A new study has found that chlorophyll and its derivative chlorophyllin are effective in limiting the absorption of aflatoxin in humans. Aflatoxin is produced by a fungus that is a contaminant of grains including corn, peanuts and soybeans; it is known to cause liver cancer - and can work in concert with other health concerns, such as hepatitis.
Levels of aflatoxin are carefully regulated in the United States, but are often found in the food supplies of developing nations, especially those with poor storage facilities.
OSU scientist George Bailey, a distinguished professor of environmental and molecular toxicology, pioneered studies of aflatoxin in China, where he found that in one region, one out of every 10 adults died from liver cancer.
But what has the science world particularly intrigued with this follow-up study is the methodology used by the researchers - a new "Phase 0" approach that safely tests low levels of carcinogens in human volunteers to measure the total aflatoxin exposure and to determine the effect of dietary chlorophlls on reducing this exposure.
Results of the study were just published in the journal Cancer Prevention Research.
Bailey and several other researchers, including lead author Carole Jubert, were part of the recent study. The journal also included a perspective written by a pair of Johns Hopkins researchers - Thomas Kensler and John Groopman - who praise the methodology and suggest that these Phase 0 "microdosing" studies should be expanded.
They wrote: "…microdosing studies with carcinogens have the potential to provide important insights into chemopreventive interventions and to enhance the overall clinical development and safety evaluation of preventive agents."
The Phase 0 study "…may open the door for all kinds of new research," said Jubert, a former researcher in Bailey's lab at OSU's Linus Pauling Institute. Jubert now works for Life Microsystems, an OSU spinoff company that hopes to continue work with natural products grown in Oregon, including pure chlorophylls.
"The technology is not particularly difficult," she added. "It's just a novel approach to evaluate toxin exposure in humans."
In their study, Jubert and her colleagues gave very low doses of aflatoxin labeled with carbon-14 isotopes as a tracer to four human volunteers. They then gave the volunteers the same doses of aflatoxin along with doses of either chlorophyll or chlorophyllin, which previously had been shown to reduce carcinogen bioavailability in trout and rats. Using an accelerator mass spectrometer, they measured the rate of aflaxtoxin bioavailability. This technique is extremely sensitive, the researchers say, allowing measurement of minute amounts of any labeled compound.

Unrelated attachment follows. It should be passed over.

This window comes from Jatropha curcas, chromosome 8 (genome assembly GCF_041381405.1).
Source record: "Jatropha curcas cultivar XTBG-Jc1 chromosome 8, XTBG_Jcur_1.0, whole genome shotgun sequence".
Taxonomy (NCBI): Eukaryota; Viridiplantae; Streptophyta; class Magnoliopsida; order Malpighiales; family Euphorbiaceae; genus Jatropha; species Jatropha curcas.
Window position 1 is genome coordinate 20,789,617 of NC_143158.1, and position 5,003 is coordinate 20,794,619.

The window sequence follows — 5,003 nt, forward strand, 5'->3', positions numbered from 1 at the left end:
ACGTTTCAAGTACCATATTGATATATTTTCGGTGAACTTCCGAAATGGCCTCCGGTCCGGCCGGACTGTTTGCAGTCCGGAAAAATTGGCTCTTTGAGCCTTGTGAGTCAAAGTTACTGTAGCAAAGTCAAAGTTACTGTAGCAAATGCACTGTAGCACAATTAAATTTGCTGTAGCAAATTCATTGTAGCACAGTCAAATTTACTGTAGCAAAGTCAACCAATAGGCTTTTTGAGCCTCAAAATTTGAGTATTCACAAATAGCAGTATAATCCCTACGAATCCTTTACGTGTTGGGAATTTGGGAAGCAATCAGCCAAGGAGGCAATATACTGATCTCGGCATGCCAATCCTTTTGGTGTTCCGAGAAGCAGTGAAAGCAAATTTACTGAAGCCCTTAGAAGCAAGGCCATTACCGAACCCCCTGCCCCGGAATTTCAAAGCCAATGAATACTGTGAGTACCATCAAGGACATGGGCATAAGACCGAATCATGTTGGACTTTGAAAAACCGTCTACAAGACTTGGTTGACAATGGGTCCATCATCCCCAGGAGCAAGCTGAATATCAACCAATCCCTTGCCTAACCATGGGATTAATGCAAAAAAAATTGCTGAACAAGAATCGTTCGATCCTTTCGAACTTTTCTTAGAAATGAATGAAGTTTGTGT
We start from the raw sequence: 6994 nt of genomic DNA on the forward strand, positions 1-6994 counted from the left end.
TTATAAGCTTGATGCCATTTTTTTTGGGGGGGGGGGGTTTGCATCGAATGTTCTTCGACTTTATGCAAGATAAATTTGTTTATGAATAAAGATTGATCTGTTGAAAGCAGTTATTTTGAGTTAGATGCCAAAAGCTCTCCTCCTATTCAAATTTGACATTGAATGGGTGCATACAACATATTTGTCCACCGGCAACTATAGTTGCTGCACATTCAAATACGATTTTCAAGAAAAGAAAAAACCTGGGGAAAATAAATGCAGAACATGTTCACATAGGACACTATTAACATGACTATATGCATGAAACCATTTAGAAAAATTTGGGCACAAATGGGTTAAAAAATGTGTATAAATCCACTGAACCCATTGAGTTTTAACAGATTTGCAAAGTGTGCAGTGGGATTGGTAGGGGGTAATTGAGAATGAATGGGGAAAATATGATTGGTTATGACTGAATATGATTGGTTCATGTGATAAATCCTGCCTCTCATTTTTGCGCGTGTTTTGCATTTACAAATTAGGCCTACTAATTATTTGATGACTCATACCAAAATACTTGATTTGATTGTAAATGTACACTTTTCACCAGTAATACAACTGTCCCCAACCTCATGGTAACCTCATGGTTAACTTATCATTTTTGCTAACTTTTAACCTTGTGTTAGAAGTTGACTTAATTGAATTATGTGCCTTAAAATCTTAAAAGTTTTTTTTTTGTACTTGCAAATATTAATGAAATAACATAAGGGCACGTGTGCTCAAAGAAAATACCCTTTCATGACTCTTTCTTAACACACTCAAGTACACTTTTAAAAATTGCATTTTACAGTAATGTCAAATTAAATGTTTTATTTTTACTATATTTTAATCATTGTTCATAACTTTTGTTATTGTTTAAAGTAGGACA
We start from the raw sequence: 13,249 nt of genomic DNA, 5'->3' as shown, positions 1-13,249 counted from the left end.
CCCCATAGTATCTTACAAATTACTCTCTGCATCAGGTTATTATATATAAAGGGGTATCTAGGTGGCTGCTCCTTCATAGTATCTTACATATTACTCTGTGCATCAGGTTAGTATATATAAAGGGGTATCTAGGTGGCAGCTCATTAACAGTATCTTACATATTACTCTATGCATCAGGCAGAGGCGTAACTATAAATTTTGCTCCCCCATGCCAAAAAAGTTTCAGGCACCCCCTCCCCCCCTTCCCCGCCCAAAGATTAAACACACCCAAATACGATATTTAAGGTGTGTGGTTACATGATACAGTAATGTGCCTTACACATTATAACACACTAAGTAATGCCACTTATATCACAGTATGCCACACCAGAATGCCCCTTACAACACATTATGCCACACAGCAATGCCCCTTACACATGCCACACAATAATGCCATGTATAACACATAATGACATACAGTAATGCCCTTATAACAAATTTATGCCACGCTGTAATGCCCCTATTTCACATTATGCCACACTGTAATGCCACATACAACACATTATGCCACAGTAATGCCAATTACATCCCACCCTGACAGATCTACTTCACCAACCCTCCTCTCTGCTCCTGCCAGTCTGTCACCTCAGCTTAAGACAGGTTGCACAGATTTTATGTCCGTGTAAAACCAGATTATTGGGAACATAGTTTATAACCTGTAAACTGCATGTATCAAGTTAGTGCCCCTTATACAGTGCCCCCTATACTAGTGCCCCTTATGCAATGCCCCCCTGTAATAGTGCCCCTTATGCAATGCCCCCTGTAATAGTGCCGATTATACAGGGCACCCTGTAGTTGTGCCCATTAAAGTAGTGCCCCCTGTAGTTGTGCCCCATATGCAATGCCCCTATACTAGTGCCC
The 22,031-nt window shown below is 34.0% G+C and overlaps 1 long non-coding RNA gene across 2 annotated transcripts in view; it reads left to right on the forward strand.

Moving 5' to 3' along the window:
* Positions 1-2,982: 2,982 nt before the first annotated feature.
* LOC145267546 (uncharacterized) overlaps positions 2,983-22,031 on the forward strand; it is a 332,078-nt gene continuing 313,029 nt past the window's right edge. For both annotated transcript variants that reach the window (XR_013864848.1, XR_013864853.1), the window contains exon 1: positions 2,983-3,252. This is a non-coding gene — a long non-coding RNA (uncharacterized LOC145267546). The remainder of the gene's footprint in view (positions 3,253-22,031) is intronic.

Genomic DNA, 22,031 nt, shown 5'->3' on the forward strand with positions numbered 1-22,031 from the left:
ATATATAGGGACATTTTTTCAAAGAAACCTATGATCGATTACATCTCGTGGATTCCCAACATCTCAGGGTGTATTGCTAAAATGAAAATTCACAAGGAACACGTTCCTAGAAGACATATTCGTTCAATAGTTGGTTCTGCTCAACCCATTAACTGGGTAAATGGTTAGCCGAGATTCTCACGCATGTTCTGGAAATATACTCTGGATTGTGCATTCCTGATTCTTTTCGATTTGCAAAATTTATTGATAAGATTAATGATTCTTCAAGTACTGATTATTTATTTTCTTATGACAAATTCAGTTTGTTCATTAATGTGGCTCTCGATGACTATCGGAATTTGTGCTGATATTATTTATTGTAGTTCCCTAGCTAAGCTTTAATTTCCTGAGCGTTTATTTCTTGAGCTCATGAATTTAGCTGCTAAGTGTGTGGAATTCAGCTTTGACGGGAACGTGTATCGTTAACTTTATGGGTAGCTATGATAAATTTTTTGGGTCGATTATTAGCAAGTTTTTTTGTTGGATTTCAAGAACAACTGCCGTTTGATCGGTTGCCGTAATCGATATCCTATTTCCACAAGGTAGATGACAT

Their research revealed rapid absorption of aflatoxin, which was significantly limited after the chlorophyll and chlorophyllin treatments.
"The beauty of this kind of 'Phase 0' study is the use of ultra-sensitive technology and 'microdoses' of environmental carcinogens to study toxicokinetics within the human body," said John Mata, an OSU pharmacologist and second author on the study. "These measurements can be important because they allow us to better design future studies to understand the effects of dietary constituents on cancer risk.
"In this case, clearly the results merit further study," Mata added. "We showed that aflatoxin is absorbed quite rapidly and that chlorophyll and chlorophyllin have an ameliorating effect, preventing the toxin from getting into the bloodstream. Further studies can more precisely explore the interactions, as well as dosage levels."
Jubert and Mata also have tested the feasibility of using similar technology on human exposure to other toxins, including smokers who ingest carcinogens through cigarette smoke.
Mata, a professor in OSU's College of Veterinary Medicine, is a pharmacologist who previously worked in the drug industry. He said Phase 1 studies are designed to see if a compound is safe; Phase 2 expands the scope of the project, and Phase 3 looks at the compounds' efficacy. Phase 0 represents a new concept - a way to measure the kinetics of a drug by using extremely small doses that pose little risk to the volunteers.
In this case, the amount of radiation given the human volunteers was equal to that you would encounter from a one-hour airplane ride; the level of aflatoxin administered was 1/30th the amount the Food and Drug Administration allows in a peanut butter sandwich.